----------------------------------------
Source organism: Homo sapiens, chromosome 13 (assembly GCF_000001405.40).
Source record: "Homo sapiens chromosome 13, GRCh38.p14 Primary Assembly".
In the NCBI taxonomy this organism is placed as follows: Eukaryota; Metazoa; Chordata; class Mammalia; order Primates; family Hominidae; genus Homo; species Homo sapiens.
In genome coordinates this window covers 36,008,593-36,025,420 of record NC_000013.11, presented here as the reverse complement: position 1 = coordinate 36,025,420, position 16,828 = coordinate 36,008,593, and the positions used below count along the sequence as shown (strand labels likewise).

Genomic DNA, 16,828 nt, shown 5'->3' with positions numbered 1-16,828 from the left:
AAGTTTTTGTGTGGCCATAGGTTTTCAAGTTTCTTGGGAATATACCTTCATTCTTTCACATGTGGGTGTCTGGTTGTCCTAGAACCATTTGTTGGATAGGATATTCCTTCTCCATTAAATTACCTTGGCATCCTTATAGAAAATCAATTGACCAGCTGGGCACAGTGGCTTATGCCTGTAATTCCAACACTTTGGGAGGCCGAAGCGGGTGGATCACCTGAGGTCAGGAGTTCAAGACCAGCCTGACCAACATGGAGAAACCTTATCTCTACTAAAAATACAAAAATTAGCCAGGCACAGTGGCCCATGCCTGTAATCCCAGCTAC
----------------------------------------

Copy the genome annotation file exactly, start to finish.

Source organism: Homo sapiens, chromosome 13 (assembly GCF_000001405.40).
Source record: "Homo sapiens chromosome 13, GRCh38.p14 Primary Assembly".
In the NCBI taxonomy this organism is placed as follows: Eukaryota; Metazoa; Chordata; class Mammalia; order Primates; family Hominidae; genus Homo; species Homo sapiens.
In genome coordinates this window covers 36,008,593-36,025,420 of record NC_000013.11, presented here as the reverse complement: position 1 = coordinate 36,025,420, position 16,828 = coordinate 36,008,593, and the positions used below count along the sequence as shown (strand labels likewise).

Genomic DNA, 16,828 nt, shown 5'->3' with positions numbered 1-16,828 from the left:
AAGTTTTTGTGTGGCCATAGGTTTTCAAGTTTCTTGGGAATATACCTTCATTCTTTCACATGTGGGTGTCTGGTTGTCCTAGAACCATTTGTTGGATAGGATATTCCTTCTCCATTAAATTACCTTGGCATCCTTATAGAAAATCAATTGACCAGCTGGGCACAGTGGCTTATGCCTGTAATTCCAACACTTTGGGAGGCCGAAGCGGGTGGATCACCTGAGGTCAGGAGTTCAAGACCAGCCTGACCAACATGGAGAAACCTTATCTCTACTAAAAATACAAAAATTAGCCAGGCACAGTGGCCCATGCCTGTAATCCCAGCTAC